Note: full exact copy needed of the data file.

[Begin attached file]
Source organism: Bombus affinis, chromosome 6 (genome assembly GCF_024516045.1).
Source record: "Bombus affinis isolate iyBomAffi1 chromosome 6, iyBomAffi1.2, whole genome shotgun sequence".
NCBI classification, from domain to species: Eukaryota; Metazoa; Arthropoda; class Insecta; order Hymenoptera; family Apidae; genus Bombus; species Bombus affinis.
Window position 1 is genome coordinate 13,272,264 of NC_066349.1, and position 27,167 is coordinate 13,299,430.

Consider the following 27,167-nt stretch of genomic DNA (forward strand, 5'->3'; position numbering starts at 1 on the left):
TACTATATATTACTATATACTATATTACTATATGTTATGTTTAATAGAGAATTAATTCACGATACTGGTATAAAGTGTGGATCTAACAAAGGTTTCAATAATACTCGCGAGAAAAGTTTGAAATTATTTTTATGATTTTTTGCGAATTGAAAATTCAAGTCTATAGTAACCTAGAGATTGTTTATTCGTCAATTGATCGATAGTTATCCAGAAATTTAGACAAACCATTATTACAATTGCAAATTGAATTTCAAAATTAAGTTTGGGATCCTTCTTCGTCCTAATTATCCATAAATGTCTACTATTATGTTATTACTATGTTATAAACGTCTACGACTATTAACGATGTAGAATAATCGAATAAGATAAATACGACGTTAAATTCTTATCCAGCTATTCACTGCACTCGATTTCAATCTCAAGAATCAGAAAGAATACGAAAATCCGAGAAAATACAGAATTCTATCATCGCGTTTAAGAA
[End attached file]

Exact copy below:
Source organism: Bombus affinis, chromosome 6 (genome assembly GCF_024516045.1).
Source record: "Bombus affinis isolate iyBomAffi1 chromosome 6, iyBomAffi1.2, whole genome shotgun sequence".
NCBI classification, from domain to species: Eukaryota; Metazoa; Arthropoda; class Insecta; order Hymenoptera; family Apidae; genus Bombus; species Bombus affinis.
Window position 1 is genome coordinate 13,272,264 of NC_066349.1, and position 27,167 is coordinate 13,299,430.

Consider the following 27,167-nt stretch of genomic DNA (forward strand, 5'->3'; position numbering starts at 1 on the left):
TACTATATATTACTATATACTATATTACTATATGTTATGTTTAATAGAGAATTAATTCACGATACTGGTATAAAGTGTGGATCTAACAAAGGTTTCAATAATACTCGCGAGAAAAGTTTGAAATTATTTTTATGATTTTTTGCGAATTGAAAATTCAAGTCTATAGTAACCTAGAGATTGTTTATTCGTCAATTGATCGATAGTTATCCAGAAATTTAGACAAACCATTATTACAATTGCAAATTGAATTTCAAAATTAAGTTTGGGATCCTTCTTCGTCCTAATTATCCATAAATGTCTACTATTATGTTATTACTATGTTATAAACGTCTACGACTATTAACGATGTAGAATAATCGAATAAGATAAATACGACGTTAAATTCTTATCCAGCTATTCACTGCACTCGATTTCAATCTCAAGAATCAGAAAGAATACGAAAATCCGAGAAAATACAGAATTCTATCATCGCGTTTAAGAA